Friday, October 23, 2015

Set Dressing

How would we set dress* our lives, if they were a TV show?

I'm enjoying paying attention to the 1970s backdrop of Starsky and Hutch, like I enjoyed finding the 1960s design influences in Star Trek.
But of course, S&H is set on Earth––the Earth of my teenage years, so I recognize some of the props.
Curious about how they'd dressed the set for Hutch's home, I slowed and rewatched a scene of it.
That fuzzy poster on the wall. [Recognize it?] Is that, could that be....

Sure enough.
It's "In Bed" (1893)--one of a series of paintings Toulouse-Lautrec did of two women lovers who worked as prostitutes in Paris:

And in the shadowy room behind Hutch is what looks like a Toulouse-Lautrec poster. T-L created art to be posters, so it makes sense they were popular on 1970s walls, as were Alphonse Mucha's posters.

I wonder if college-age people still put them up?

"In Bed" is sort of an odd choice, but I imagine it's not meant to signify much--this was, after all, long before viewers could freeze-frame video-- except to reflect that Hutch went to college, an accomplishment he lords over Starsky in one scene. (Did he study art history?)

Some fans say Hutch is the son of a doctor or lawyer, but upper-middle class people don't brag about going to college. Of course you go to college.

Having just returned from Duluth, I suspect Hutch is a Hillsider--someone who grew up in the working-class hillside neighborhoods, the ones that take the brunt of Lake Superior winds, where you have to push the lawnmower up and down a slanted lawn.
Maybe Hutch could watch from his bedroom window ocean-going ships pass under the aerial lift bridge. 

Painting above, "Over Duluth", by Brian Stewart

I learned the term "hillsider" from the title of the autobiography of current young mayor (40 when he took office), Don Ness: 
 Hillsider: Snapshots of a Curious Political Journey.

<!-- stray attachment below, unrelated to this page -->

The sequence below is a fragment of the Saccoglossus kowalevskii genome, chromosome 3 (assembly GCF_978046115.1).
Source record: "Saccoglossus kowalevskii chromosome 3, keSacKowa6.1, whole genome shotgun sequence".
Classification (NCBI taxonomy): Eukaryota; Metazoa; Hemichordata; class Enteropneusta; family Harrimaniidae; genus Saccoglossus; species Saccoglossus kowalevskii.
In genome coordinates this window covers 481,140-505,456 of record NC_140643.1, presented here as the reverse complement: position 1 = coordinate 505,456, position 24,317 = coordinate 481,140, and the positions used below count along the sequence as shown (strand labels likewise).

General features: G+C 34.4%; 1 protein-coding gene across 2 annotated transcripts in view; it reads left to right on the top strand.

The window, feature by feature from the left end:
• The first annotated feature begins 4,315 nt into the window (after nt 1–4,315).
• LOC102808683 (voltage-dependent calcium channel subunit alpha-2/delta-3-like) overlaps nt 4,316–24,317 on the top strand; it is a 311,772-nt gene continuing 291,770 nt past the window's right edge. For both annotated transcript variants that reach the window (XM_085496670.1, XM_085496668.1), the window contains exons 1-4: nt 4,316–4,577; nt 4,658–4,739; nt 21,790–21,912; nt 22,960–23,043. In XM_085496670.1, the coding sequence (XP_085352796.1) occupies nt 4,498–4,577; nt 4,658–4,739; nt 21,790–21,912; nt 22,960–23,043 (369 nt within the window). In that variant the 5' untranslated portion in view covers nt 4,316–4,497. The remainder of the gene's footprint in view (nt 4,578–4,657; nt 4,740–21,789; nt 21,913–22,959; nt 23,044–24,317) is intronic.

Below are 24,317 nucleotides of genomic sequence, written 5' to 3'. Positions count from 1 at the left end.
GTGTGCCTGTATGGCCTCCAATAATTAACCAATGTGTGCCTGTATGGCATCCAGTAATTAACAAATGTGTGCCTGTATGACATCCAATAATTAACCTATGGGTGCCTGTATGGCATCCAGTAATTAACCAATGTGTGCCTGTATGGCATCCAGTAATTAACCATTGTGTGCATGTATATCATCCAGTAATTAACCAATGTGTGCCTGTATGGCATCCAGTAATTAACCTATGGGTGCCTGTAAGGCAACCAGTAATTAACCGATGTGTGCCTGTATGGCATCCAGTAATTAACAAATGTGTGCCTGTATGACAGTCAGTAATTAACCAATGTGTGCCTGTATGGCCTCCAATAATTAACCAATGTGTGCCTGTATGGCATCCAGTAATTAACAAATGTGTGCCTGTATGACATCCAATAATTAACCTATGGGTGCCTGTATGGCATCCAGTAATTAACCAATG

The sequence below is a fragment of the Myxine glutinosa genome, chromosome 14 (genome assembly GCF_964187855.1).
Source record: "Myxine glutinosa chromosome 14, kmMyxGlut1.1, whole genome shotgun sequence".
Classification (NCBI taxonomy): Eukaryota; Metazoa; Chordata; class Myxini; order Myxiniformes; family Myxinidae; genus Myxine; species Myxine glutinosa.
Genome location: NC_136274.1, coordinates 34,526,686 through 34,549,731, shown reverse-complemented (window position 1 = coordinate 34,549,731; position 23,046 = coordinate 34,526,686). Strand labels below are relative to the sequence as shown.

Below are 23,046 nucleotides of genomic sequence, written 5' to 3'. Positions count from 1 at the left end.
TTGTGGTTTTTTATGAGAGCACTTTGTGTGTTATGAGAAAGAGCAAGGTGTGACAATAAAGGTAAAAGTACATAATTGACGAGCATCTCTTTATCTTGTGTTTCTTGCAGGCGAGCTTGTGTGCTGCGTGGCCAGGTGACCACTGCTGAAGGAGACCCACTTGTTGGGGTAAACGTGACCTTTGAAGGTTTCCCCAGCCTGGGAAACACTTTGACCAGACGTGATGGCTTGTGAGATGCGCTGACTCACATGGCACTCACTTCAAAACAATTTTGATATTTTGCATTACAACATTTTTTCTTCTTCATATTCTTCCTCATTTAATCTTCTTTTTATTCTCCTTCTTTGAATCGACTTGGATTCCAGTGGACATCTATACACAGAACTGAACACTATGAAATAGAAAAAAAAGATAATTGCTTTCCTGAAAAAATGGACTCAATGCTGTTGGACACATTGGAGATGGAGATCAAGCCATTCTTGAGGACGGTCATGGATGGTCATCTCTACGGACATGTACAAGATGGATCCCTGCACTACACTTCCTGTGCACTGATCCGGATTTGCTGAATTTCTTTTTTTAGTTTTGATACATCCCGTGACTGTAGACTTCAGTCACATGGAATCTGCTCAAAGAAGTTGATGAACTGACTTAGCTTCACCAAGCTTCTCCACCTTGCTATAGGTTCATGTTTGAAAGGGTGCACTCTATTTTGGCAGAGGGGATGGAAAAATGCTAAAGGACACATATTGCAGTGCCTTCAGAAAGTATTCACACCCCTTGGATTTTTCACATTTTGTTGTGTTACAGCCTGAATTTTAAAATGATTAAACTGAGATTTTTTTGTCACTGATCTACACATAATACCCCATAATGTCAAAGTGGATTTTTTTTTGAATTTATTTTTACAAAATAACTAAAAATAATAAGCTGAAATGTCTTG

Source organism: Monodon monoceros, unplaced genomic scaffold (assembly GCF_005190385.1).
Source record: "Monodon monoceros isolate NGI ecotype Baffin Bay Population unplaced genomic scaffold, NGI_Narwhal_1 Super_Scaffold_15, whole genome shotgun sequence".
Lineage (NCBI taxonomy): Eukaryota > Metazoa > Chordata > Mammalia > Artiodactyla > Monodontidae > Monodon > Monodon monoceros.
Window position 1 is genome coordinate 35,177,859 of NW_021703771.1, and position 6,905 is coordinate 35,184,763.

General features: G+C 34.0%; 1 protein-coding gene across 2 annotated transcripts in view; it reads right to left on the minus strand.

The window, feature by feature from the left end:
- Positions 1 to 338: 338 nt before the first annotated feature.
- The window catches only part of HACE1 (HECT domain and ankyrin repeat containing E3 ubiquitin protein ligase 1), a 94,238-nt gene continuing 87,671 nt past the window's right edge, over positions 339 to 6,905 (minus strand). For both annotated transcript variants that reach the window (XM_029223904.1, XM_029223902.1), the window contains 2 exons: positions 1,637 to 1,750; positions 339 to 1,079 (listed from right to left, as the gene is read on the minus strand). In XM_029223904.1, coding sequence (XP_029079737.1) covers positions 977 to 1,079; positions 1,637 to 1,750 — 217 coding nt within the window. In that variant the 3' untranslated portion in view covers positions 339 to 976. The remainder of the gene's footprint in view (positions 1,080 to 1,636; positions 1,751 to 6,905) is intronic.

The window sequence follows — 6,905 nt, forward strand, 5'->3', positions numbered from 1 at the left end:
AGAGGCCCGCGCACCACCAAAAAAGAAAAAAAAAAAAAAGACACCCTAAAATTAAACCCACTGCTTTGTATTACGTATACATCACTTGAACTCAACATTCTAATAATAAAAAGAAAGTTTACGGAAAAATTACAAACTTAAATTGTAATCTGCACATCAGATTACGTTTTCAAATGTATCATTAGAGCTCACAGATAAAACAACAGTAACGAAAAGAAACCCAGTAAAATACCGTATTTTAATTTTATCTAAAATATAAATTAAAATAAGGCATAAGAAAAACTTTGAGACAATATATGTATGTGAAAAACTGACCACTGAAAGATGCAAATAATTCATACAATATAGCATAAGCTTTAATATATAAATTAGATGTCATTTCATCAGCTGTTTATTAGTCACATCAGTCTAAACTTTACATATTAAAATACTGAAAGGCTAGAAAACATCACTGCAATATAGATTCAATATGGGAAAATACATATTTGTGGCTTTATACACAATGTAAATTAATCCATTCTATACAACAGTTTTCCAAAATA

It's set-dressed with photos and art, like a really cool website.
The center quote of the "Craft Beer Capitol" spread reads:
Politics is too serious a matter to be left to the politicians.  ––Charles de Gaulle

Duluth reminds me of that other inland port city, Portland, OR, but seedier still, and with far less hipsters. Maybe like Portland was pre-1990s?

Ness is kind of a hipster--he could definitely be a character in Portlandia, like the former mayor of Portland, Sam Adams [real name] who appears on the show as an aide to the fictional mayor played by Kyle MacLachlan (from Twin Peaks):

*SET DRESSER, from Film Connection
"The set dresser on a movie is responsible for making the location of every scene look convincing. This may sound easy, but in the magical (i.e. fake) world of movies, this can mean turning a dilapidated warehouse into a swinging 1960s nightclub, or a sunny California bungalow into a "snow"-covered French cottage. One of the set dresser's primary responsibilities is to select the props that will decorate every scene. If it's a period film, it's especially important to be historically accurate, often down to the year that any given product came on the market. (Found a great vintage coffee pot that came out in 1965, but your movie takes place in 1964? Dump it–or face the online wrath of eagle-eyed movie-goers everywhere.)"

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